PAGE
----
agents that translate intention of movement from the biological
“wetware” to the firmware of a robotic actuator.
The technical problem with control BMIs cannot be solved by classifying
brain signals into a small set of discrete commands, as in BCIs.
Rather, the algorithms must translate spike firings in real time
into continuous output that represents motion. While the EEG signals
obtained noninvasively do not provide sufficient resolution for
trajectory control, implanted electrodes that directly sense the
brain’s neuronal firings or local field potentials make it
possible. Hence, control BMIs are invasive, probing hundreds of
neurons at once.
Figure 1 shows the architecture of a control BMI.
Figure 1: Schematic
of a control BMI
4. The future
BMIs are still in their
infancy, even sensory BMIs. For instance, the cochlea has more than
100,000 neuronal connections, but with cochlear implants we are
implanting just ten channels to tens of neurons! For most of us,
this would be awful resolution, but it’s amazing for someone
who was incapable of hearing before receiving an implant.
Unlike sensory BMIs, control BMIs are still at the proof-of-concept
stage; recently we have seen the first human BMI implants, after
successful experiments with primates . So far, this work was
driven by neuroscience research, and the role of computer scientists
has been modest. But now, to take BMIs to the next level, issues
of miniaturization of the electronics and algorithm accuracy and
scalability have become crucial. The challenges are many and difficult;
we identify four directions of computing research:
||The development of more accurate
data models that carry more spatio-temporal information from
the spikes in the motor cortex. The signals are non-gaussian
and nonstationary, so they are very difficult to model well
with present algorithms.
||The development of algorithmic paradigms that
scale up well for a variety of movement tasks. So far, control
BMIs have focused on cursor movements, but a mechanical hand
has much more freedom of motion than a mouse.
||Haptic interfaces in robotics. For successful
task completion, it will be necessary to provide feedback to
the user (aside from visual feedback), so the user can “feel”
the objects being touched by the mechanical hand.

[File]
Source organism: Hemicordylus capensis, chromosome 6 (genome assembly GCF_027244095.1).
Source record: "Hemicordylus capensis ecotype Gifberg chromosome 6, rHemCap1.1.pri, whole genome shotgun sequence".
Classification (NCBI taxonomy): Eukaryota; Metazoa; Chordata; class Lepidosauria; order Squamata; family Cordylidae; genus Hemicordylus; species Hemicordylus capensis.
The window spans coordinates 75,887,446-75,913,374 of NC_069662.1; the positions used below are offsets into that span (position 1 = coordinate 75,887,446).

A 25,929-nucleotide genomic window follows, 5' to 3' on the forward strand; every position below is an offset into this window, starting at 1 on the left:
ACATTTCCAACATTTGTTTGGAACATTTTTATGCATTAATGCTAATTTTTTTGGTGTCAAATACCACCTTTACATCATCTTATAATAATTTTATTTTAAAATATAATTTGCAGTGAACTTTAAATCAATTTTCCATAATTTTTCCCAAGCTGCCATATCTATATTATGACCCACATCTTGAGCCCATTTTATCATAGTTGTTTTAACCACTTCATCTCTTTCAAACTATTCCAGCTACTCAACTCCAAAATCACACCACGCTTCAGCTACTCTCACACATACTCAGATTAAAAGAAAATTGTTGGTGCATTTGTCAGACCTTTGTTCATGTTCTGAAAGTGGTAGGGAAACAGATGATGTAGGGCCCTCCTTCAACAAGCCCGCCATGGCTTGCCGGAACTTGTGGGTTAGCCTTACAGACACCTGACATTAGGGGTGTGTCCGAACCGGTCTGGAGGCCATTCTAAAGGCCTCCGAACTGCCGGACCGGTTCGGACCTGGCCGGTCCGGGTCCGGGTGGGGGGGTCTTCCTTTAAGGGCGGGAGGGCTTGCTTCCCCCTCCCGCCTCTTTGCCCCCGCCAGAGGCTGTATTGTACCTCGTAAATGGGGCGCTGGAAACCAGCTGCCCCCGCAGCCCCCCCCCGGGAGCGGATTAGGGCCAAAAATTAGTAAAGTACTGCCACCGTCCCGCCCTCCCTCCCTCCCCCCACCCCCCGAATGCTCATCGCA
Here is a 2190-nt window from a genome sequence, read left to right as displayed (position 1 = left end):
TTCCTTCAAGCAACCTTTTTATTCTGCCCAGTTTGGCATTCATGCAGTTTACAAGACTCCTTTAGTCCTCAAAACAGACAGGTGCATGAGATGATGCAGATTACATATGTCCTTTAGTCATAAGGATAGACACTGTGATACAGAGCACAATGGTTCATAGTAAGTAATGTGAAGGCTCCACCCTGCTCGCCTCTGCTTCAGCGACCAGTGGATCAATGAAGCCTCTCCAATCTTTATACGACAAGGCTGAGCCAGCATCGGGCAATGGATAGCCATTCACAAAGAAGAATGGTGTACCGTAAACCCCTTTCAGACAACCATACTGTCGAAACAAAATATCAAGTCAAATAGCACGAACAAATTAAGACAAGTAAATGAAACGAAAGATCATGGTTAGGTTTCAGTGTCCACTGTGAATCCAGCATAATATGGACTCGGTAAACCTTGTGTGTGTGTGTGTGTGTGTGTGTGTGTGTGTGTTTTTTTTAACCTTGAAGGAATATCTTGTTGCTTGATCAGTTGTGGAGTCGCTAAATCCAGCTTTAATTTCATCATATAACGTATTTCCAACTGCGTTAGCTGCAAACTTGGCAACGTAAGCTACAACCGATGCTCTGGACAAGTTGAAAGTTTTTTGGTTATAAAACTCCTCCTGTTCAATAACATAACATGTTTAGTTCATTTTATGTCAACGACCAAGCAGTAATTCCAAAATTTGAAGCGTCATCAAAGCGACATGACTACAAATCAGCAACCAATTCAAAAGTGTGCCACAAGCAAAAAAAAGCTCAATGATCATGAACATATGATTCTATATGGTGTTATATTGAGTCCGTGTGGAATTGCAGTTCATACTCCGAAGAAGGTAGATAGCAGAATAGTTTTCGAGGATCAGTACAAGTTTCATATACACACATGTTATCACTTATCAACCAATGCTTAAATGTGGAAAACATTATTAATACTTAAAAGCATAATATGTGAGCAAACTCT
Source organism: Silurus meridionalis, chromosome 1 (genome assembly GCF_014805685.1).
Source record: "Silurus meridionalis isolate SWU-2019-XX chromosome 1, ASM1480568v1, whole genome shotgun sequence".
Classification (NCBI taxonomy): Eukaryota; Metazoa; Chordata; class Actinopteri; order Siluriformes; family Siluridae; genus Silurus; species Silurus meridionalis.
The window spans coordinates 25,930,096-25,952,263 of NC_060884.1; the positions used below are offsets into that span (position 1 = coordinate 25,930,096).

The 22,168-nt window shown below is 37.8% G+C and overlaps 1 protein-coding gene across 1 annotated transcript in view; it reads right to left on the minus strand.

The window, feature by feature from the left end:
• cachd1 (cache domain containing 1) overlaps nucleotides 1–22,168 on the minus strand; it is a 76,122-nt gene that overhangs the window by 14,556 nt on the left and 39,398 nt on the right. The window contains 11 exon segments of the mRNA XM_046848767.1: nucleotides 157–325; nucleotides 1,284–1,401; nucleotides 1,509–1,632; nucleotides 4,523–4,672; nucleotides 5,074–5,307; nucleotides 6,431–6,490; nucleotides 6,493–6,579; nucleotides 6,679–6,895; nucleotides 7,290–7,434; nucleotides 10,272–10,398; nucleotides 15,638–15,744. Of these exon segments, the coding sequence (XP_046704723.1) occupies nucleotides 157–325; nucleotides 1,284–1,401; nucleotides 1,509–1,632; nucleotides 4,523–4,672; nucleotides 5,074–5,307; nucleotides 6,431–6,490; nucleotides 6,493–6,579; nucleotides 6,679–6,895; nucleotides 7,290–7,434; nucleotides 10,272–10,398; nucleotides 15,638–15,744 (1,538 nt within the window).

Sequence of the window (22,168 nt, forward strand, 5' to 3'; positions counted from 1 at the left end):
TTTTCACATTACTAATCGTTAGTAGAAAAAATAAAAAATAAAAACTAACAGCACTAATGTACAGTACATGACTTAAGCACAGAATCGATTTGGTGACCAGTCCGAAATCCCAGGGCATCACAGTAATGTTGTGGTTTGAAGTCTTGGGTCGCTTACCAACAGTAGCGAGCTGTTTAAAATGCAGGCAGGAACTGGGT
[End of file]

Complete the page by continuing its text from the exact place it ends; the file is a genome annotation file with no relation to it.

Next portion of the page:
||Intelligent system design. Where to place resources for better
overall performance is unknown, but the robot will probably
have partial autonomy, rather than be wholly subjugated to the
user’s control. For instance, if the mechanical hand is
close to a glass of water, the robotic interface may have to
grab and lift the glass autonomously.
Although the theoretical and technical problems are exceedingly
difficult, motor BMI research is at a very exciting phase, thanks
to the tight integration of research in computer science, engineering,
and neuroscience. There is optimism about impacting the daily lives
of paraplegics in the same way that sensory BMIs benefited hearing
There is also hope that, someday, field potentials collected at
the scalp will provide sufficient spatio-temporal resolution to
construct trajectory control BMIs noninvasively. The convenience
of less invasive BMIs would increase their applicability beyond
the restoration of lost movement in paraplegics, and would enable
normal individuals to have direct brain control of external devices
in their daily lives.
The technological explosion through the centuries is proof that
human society continuously seeks more sophisticated tools and faster
and more powerful forms of communication. BMIs are the enabling
medium that allows humans to extend the expression of their intent
far beyond what is provided by simple body motion or speech. As
mobile communications, personal computing, and the Internet become
more integrated into our homes, workplaces, and transportation,
it is foreseeable that we will naturally seek out BMIs that enable
seamless direct brain control of intelligent agents embedded in
our technology devices. Therefore, the impact of BMIs on our society
promises to surpass that of any earlier digital technology.
Created: Mar 11 2005
Last updated: Mar 11 2005
||"The problem of restoring
amputees to function, as well as the problem of restoring
to function people who have lost one or more of their
senses, [is] interesting ... as a method of exploration
[of] ... the nervo-muscular sensory reflex loop…
We are very far from doing it in a stable, viable way."
Wiener (1894-1964), writing in Introduction to
The Computational NeuroEngineering
Laboratory (CNEL): a lab at the University of Florida that
conducts research on adaptive information processing systems.
Lab: a group at Brown University that looks at how the brain
turns thought into action. The scientists at the lab are also
working on building prosthetic devices that provide an interface
between the brain and the external world for paralyzed people.
Laboratory of Miguel
A.L. Nicolelis: a group at Duke University Medical Center
that investigates computational principles underlying the dynamics
between cortical and subcortical neurons mediating tactile perception.